​Free man: On the release of Julian Assange

Assange deserves his freedom, but his conviction is a setback for free speech 

Updated - June 26, 2024 01:30 am IST

Published - June 26, 2024 12:10 am IST

Julian Assange did what journalists do in free societies. He published troves of secret documents exposing the conduct of America’s wars in Afghanistan and Iraq and of its diplomacy. And for that, he was denied his freedom for more than 14 years. The hounding of Mr. Assange is a rare modern story of western democracies across the Atlantic, which take pride in their freedoms, working hand in hand to punish a journalist, publisher and whistle-blower. The WikiLeaks founder was first arrested in Britain in 2010 on a European warrant over sex crime allegations reported in Sweden — those charges were later dropped. While on bail, he took asylum in the Ecuador embassy in London, where he was holed up until 2019. He was kicked out of the embassy, and Britain rearrested him and put him in the high-security Belmarsh prison. After five years of life in jail, where he was largely confined to a solitary cell, the U.S. entered into a plea deal with Mr. Assange, that would set him free. The 52-year-old will plead guilty in the espionage case before a U.S. federal judge in Saipan, the capital of the Northern Mariana Islands, a U.S. Commonwealth territory in the western Pacific. According to U.S. and British media, Mr. Assange is expected to be sentenced for about five years, the time he has already served in Britain. He will then go to Australia, his native country.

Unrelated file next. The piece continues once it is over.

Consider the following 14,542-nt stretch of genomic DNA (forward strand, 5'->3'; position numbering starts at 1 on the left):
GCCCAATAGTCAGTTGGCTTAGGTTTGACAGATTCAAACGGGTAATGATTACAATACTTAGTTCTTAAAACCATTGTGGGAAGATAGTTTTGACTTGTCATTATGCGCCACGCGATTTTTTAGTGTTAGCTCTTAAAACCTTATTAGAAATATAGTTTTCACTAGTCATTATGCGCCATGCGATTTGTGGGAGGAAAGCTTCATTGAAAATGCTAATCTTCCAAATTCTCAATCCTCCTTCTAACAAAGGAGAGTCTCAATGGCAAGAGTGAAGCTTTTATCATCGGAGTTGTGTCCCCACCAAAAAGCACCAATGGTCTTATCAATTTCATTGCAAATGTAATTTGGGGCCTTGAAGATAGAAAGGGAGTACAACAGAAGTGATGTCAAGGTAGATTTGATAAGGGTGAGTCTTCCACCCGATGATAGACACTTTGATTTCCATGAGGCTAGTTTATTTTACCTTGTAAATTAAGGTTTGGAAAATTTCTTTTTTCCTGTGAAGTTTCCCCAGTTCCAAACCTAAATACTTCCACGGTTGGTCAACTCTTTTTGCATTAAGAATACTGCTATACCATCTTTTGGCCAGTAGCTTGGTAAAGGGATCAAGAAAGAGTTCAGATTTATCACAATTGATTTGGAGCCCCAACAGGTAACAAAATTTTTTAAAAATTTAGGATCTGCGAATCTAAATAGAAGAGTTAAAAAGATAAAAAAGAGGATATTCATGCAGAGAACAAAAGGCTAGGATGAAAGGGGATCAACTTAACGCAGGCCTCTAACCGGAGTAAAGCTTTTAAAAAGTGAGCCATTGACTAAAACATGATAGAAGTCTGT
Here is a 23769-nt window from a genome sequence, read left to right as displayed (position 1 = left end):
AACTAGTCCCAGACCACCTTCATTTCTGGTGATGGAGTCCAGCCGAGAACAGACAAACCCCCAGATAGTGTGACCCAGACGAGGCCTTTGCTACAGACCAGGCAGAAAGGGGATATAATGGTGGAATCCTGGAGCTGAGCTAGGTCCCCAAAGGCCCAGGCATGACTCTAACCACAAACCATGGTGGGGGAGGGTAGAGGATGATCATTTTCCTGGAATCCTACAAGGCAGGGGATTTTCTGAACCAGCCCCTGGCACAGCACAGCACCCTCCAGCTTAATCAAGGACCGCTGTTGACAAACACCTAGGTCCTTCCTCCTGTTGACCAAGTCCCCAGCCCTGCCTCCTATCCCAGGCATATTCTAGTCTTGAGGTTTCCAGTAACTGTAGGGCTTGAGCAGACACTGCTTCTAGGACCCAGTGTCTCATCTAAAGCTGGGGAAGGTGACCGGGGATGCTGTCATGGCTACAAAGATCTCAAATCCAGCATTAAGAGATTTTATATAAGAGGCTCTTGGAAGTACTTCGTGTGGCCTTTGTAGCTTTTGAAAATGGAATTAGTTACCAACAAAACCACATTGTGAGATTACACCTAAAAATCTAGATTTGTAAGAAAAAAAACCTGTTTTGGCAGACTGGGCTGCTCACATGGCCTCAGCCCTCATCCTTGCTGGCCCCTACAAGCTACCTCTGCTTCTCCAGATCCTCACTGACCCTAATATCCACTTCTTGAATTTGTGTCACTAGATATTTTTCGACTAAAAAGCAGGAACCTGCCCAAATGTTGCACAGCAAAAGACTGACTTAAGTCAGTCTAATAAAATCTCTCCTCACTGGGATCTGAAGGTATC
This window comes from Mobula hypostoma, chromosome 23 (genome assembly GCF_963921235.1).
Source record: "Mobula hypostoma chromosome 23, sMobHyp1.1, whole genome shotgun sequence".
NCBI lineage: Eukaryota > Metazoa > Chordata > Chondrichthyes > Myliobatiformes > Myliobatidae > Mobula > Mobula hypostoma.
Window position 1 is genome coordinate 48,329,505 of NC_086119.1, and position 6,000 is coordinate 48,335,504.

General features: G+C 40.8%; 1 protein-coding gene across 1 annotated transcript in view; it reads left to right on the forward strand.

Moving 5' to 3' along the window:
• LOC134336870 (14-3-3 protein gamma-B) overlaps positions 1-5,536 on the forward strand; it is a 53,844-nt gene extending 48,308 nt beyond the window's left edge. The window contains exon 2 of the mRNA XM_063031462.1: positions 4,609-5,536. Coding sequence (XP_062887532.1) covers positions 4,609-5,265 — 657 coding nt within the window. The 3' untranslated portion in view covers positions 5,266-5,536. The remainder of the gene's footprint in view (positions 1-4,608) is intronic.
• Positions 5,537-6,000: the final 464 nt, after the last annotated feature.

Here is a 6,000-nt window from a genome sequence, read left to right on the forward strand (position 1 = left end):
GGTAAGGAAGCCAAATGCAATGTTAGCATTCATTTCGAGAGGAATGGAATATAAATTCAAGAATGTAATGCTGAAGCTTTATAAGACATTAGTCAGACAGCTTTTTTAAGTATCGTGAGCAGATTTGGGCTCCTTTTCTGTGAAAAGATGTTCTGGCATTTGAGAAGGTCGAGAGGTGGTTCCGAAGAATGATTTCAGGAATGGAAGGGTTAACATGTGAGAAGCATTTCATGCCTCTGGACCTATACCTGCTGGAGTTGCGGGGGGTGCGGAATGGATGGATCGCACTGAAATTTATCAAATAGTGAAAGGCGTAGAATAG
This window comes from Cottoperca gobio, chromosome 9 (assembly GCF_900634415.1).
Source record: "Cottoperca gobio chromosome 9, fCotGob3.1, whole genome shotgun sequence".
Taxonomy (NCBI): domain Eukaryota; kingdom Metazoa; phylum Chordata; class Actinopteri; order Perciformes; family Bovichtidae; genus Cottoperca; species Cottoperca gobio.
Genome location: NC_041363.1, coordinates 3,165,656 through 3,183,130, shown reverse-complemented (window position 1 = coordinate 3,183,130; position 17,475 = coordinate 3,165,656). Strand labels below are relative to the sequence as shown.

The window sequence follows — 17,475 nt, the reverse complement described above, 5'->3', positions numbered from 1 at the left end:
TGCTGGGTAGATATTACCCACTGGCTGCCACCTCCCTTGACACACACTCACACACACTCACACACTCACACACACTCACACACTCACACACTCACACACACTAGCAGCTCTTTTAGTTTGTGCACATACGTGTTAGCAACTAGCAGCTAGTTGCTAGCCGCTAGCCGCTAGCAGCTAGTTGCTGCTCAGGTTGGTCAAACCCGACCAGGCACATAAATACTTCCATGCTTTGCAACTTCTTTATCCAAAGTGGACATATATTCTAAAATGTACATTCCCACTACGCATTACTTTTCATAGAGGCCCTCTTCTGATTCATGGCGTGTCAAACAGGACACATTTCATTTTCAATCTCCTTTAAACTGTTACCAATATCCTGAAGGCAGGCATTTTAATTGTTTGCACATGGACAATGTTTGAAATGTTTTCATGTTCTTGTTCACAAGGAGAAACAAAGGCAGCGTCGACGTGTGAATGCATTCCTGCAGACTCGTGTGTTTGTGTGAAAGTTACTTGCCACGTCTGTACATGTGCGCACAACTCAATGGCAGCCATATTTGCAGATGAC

While Mr. Assange’s release, which brings his years-long ordeal to an end and is a reprieve for those who have been fighting for him, is welcome news, the road towards this day was not smooth. The way he is being released still raises concerns. The classified documents WikiLeaks published were handed to Mr. Assange by Chelsea Manning, a U.S. military analyst. Ms. Manning was sentenced to 35 years in prison after being convicted of violating the Espionage Act. U.S. President Barack Obama commuted her sentence, allowing her to go free in 2017, but Mr. Assange remained unfree. The Trump Justice Department indicted him in 2019 on 18 counts. And the Biden administration continued to push for his extradition, which he fought doggedly. Last year, Australia’s Labor Prime Minister Anthony Albanese urged the U.S. to conclude the case, while lawmakers there passed a resolution this year calling for Mr. Assange to be allowed to return home. In recent years, the case has also become a public relations disaster for Joe Biden’s Democratic administration. So when Mr. Assange agreed to plead guilty, all sides found a deal to conclude the case that would get the U.S. a conviction which it had been seeking and Mr. Assange his freedom. Yet, the fact that Mr. Assange would be convicted for publishing state secrets is a setback for free speech. And the pursuit of a whistle-blower for over 14 years would remain a blot on western democracies, especially the U.K. and the U.S., forever.

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